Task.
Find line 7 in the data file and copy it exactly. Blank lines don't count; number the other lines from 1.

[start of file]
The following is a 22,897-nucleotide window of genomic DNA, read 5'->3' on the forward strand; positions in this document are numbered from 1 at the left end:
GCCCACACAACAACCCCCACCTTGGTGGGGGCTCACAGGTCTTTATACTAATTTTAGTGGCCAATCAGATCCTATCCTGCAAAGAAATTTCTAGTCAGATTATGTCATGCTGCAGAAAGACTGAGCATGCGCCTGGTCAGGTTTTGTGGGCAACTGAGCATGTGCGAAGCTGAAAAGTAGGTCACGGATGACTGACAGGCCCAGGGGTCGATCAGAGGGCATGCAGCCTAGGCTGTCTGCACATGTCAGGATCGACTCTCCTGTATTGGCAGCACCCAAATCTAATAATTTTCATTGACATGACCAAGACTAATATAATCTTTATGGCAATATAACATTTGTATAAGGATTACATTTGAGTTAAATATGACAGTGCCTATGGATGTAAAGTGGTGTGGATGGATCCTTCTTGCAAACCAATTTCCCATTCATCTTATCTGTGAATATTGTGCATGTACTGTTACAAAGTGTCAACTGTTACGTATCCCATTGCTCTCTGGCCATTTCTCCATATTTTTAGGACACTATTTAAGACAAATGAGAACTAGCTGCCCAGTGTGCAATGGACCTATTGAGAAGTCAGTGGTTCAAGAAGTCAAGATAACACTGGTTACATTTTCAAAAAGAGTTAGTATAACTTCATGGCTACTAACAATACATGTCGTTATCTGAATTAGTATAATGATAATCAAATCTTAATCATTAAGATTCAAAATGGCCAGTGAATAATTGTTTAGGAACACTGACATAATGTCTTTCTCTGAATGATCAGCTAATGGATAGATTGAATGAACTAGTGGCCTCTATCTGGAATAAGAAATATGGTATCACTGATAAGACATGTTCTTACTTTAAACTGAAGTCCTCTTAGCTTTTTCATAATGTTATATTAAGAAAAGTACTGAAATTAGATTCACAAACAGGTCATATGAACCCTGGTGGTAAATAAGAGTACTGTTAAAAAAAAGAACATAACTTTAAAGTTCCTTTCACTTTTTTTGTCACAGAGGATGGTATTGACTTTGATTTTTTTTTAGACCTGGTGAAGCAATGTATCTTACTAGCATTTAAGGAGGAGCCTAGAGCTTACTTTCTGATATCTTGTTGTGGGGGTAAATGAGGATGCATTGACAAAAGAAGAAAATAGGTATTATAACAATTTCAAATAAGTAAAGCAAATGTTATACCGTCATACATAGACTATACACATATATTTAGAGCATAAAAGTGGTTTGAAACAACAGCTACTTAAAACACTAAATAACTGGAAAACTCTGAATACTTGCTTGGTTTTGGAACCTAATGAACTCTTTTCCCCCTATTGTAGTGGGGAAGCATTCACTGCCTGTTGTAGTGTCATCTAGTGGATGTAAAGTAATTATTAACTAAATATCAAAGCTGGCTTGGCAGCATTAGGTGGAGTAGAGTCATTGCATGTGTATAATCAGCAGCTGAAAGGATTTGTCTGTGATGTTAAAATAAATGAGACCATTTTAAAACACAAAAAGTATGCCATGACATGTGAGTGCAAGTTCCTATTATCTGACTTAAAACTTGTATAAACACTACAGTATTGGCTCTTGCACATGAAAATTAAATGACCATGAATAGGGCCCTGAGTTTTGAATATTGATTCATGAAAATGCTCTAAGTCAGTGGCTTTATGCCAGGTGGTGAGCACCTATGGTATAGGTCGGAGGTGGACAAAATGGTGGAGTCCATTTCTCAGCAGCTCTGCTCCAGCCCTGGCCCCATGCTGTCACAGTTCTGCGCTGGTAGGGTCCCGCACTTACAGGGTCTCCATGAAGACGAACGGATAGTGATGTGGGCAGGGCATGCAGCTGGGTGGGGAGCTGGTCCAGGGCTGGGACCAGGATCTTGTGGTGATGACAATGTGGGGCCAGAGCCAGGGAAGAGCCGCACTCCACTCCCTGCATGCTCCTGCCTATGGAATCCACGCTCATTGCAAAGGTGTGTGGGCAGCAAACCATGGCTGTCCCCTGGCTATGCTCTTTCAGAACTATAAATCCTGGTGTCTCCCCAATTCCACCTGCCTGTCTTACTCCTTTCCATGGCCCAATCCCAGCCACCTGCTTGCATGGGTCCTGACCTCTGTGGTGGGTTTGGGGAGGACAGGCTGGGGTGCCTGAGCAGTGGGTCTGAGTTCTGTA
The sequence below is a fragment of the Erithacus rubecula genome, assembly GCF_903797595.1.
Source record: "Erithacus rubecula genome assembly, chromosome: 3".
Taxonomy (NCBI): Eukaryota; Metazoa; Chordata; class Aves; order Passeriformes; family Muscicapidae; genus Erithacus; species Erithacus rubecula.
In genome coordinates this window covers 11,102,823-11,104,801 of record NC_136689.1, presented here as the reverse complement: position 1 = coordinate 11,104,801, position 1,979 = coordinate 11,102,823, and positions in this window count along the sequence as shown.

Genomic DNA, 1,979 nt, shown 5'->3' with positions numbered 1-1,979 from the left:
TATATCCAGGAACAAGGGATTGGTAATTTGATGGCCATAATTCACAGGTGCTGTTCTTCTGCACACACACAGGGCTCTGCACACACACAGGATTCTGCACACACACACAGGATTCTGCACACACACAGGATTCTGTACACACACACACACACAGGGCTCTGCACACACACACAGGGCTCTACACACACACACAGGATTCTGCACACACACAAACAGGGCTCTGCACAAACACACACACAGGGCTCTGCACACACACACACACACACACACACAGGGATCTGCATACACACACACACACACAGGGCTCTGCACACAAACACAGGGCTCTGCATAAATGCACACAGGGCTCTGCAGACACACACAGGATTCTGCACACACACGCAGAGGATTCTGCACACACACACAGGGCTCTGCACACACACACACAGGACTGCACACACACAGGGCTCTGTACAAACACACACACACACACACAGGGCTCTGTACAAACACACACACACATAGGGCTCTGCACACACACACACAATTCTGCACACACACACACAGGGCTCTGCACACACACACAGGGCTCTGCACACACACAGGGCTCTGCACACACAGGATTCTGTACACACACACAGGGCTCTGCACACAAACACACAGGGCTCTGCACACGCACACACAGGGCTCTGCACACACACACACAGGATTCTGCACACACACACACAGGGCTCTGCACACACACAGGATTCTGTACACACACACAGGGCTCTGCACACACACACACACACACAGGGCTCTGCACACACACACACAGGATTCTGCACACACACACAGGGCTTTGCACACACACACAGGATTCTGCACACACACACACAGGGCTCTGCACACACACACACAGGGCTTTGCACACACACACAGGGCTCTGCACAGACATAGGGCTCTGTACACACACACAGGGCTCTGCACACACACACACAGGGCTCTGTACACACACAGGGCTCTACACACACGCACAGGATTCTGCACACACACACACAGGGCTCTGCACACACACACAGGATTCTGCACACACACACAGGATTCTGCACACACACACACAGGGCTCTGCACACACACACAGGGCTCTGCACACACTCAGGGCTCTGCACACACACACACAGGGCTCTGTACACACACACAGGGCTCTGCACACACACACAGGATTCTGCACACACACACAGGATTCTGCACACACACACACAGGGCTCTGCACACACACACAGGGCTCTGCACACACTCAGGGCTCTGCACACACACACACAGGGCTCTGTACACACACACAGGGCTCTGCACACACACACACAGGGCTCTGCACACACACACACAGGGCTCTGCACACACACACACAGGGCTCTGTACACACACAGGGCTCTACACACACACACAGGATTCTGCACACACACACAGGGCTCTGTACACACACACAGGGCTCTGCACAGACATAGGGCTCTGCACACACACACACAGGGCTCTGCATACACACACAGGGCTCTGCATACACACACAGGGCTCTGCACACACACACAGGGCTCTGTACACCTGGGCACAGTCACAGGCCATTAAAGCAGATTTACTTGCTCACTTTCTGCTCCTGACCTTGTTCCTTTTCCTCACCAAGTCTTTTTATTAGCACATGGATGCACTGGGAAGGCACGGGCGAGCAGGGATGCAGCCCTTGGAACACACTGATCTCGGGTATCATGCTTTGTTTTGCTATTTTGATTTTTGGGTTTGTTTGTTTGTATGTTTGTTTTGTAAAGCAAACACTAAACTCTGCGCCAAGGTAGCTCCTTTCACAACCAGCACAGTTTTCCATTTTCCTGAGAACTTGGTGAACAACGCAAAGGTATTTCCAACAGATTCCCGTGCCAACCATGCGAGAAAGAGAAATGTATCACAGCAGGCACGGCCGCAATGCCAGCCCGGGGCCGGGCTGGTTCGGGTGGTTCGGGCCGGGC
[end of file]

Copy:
Genomic DNA, 1,979 nt, shown 5'->3' with positions numbered 1-1,979 from the left: